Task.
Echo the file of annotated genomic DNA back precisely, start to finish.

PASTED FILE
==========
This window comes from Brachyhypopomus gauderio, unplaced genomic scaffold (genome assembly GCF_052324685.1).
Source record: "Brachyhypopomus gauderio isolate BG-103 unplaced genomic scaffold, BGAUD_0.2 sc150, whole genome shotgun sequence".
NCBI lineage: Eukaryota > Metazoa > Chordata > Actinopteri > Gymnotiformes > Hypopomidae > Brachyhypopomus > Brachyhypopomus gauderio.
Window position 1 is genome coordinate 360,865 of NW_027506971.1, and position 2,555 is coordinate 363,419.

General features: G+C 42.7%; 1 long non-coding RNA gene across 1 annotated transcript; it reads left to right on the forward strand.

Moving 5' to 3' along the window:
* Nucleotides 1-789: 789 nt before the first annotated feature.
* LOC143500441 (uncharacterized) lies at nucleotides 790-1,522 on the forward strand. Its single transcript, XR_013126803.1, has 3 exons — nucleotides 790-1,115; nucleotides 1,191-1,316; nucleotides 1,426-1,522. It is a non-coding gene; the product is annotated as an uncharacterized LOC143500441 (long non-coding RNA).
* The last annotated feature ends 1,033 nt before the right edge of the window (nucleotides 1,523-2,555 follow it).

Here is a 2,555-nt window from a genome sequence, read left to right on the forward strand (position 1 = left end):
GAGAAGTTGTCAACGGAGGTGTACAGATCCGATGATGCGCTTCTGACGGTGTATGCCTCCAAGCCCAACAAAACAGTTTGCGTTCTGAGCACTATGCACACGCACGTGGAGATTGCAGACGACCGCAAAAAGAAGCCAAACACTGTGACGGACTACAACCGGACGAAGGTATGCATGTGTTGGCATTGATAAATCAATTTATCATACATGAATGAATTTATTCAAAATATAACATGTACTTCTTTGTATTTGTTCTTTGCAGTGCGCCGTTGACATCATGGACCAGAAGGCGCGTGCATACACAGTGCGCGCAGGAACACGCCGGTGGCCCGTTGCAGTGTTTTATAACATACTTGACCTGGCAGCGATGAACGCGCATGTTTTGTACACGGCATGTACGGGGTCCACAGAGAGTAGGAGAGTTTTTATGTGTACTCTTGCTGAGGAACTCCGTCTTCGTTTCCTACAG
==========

This window comes from Brachyhypopomus gauderio, unplaced genomic scaffold (genome assembly GCF_052324685.1).
Source record: "Brachyhypopomus gauderio isolate BG-103 unplaced genomic scaffold, BGAUD_0.2 sc150, whole genome shotgun sequence".
NCBI lineage: Eukaryota > Metazoa > Chordata > Actinopteri > Gymnotiformes > Hypopomidae > Brachyhypopomus > Brachyhypopomus gauderio.
Window position 1 is genome coordinate 360,865 of NW_027506971.1, and position 2,555 is coordinate 363,419.

General features: G+C 42.7%; 1 long non-coding RNA gene across 1 annotated transcript; it reads left to right on the forward strand.

Moving 5' to 3' along the window:
* Nucleotides 1-789: 789 nt before the first annotated feature.
* LOC143500441 (uncharacterized) lies at nucleotides 790-1,522 on the forward strand. Its single transcript, XR_013126803.1, has 3 exons — nucleotides 790-1,115; nucleotides 1,191-1,316; nucleotides 1,426-1,522. It is a non-coding gene; the product is annotated as an uncharacterized LOC143500441 (long non-coding RNA).
* The last annotated feature ends 1,033 nt before the right edge of the window (nucleotides 1,523-2,555 follow it).

Here is a 2,555-nt window from a genome sequence, read left to right on the forward strand (position 1 = left end):
GAGAAGTTGTCAACGGAGGTGTACAGATCCGATGATGCGCTTCTGACGGTGTATGCCTCCAAGCCCAACAAAACAGTTTGCGTTCTGAGCACTATGCACACGCACGTGGAGATTGCAGACGACCGCAAAAAGAAGCCAAACACTGTGACGGACTACAACCGGACGAAGGTATGCATGTGTTGGCATTGATAAATCAATTTATCATACATGAATGAATTTATTCAAAATATAACATGTACTTCTTTGTATTTGTTCTTTGCAGTGCGCCGTTGACATCATGGACCAGAAGGCGCGTGCATACACAGTGCGCGCAGGAACACGCCGGTGGCCCGTTGCAGTGTTTTATAACATACTTGACCTGGCAGCGATGAACGCGCATGTTTTGTACACGGCATGTACGGGGTCCACAGAGAGTAGGAGAGTTTTTATGTGTACTCTTGCTGAGGAACTCCGTCTTCGTTTCCTACAG